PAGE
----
Can Mark Farley Grant get justice — in an election year?

Innocence Project established another man’s guilt two years ago, yet Governor O’Malley has taken no action

April 13, 2010|By Dan Rodricks

In the matter of Mark Farley Grant — who was convicted in 1983 of a murder that the Innocence Project argues persuasively he did not commit — there is no DNA evidence. There's no old shirt with stains, no jacket or pants in a forensics lab, nothing that could undergo the kind of biological testing that might exonerate him and force the governor of Maryland to release Mr. Grant after 27 years in prison. There's nothing CSI-like about the case.

No, the things that would prove Mr. Grant's innocence are kind of old-fashioned: affidavits of witnesses who said they lied at his trial way back when, the discovery of a failed lie detector test by the key prosecution witness, that sort of thing. The Innocence Project, a faculty-student effort at the University of Maryland School of Law, conducted a lengthy investigation into Mr. Grant's claims of innocence. The students burned some shoe leather, found many of the witnesses and identified another person as the perpetrator. Mr. Grant, the report said, was the victim of perjured testimony and a flawed defense.

Mr. Grant was 14 when police arrested him for the street shooting of another boy, Michael Gough, during a botched robbery one winter night in West Baltimore. Mr. Grant claimed his innocence at trial. He claimed his innocence after being sentenced to life. When he wrote from prison to the University of Maryland Innocence Project for help, the students and professors there took nearly two years to review his case. They took another two years to gather information and affidavits. Their report on the case, in which they identified the apparent real killer of Michael Gough, went to the governor's office with a request for clemency for Mr. Grant.

That was nearly two years ago.

No action has been taken. Mark Farley Grant is still in prison in Hagerstown.

Given the Maryland governor's reluctance to commute a sentence or grant clemency to anyone — as well as his embrace of the no-parole-for-lifers and "life means life" philosophy — it's hard to imagine Martin O'Malley ever acting on Mr. Grant's case, never mind in an election year.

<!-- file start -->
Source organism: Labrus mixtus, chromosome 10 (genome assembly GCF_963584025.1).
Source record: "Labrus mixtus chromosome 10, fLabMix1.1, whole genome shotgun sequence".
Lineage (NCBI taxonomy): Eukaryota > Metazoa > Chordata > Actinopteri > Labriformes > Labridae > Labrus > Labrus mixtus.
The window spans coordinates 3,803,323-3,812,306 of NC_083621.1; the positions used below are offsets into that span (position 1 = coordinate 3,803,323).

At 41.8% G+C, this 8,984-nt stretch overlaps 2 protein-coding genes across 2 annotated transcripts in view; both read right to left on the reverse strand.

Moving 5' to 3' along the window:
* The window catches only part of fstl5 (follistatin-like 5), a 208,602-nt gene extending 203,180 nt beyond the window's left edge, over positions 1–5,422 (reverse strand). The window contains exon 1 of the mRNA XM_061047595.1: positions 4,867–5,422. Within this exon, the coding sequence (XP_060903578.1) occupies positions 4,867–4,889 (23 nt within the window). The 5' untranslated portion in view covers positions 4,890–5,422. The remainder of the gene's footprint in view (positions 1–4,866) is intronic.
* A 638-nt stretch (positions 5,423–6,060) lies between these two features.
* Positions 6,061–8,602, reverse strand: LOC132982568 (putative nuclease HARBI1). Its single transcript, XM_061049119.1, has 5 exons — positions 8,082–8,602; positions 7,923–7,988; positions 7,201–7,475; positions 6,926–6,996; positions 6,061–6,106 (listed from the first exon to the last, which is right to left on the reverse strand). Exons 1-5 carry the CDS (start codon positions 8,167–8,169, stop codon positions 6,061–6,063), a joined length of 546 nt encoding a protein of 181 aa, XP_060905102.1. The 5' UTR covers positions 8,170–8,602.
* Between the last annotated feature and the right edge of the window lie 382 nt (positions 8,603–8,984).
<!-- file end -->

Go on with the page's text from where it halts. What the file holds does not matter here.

But, of course, had there been some DNA, this all might have been over by now, and Mark Grant would be out on the street looking for a job.

Now that we are in the age of DNA testing, claims of wrongful convictions without it appear to be at a striking disadvantage, especially if calculating, what's-in-it-for-me politicians are asked to make a judgment call. The availability of DNA testing and resulting exonerations have "made it harder for prisoners seeking to prove their innocence in the much larger number of cases that do not involve DNA evidence," The New York Times reported last year. "Many lawyers have grown more reluctant to take on these kinds of cases because they are much harder and more expensive to pursue."

Last year, Maryland received one of the first Bloodsworth Awards given by the National Institute of Justice. The award is named for Kirk Bloodsworth, who was cleared of a Baltimore County murder through DNA testing while serving life in a Maryland prison. The funds, more than $300,000, will be used for post-conviction DNA testing.

"The advent of advanced DNA testing provides law enforcement a vital tool to find and convict criminals quickly," Mr. O'Malley said at the time, "and this new grant will give us the means to use DNA testing to help clear the wrongfully convicted."

In February, Mr. O'Malley's chief legal counsel noted the Bloodsworth award in a letter to Mark Farley Grant's aunt, though it had no relevance to her nephew's case.

"Governor O'Malley takes his constitiutional powers of executive clemency very seriously," Elizabeth Harris wrote Mr. Grant's aunt, Regina Grant Zelik of Pittsburgh. "This requires a thorough vetting of the merits of each application for executive clemency. I can assure you that the application of Mr. Grant, like all clemency applications, is getting a serious, full and thorough review."

If only such a thing were believable. It's not like the Innocence Project sends these cases to the governor's office every week, or even every year. Yet, there is no sense of urgency about it, and no evidence that the Grant case is being handled at any level above the Maryland Parole Commission, and just like any other case that comes along.

Ms. Zelik, the youngest sister of Mr. Grant's late mother, doesn't understand what's taking so long. "Everything needed to make this decision," she wrote Ms. Harris, "is in the hands of the governor."

Everything but DNA. The lack of it, however, shouldn't put Mark Farley Grant at a disadvantage in his quest for clemency, especially when his advocates have put so much time and effort into documenting what they firmly believe was a wrongful conviction. There might be no DNA in this case, but there is the hard sweat of justice.

Dan Rodricks' column appears Thursdays and Sundays in print and online, and Tuesdays online-only. He is host of the Midday talk show on WYPR-FM.

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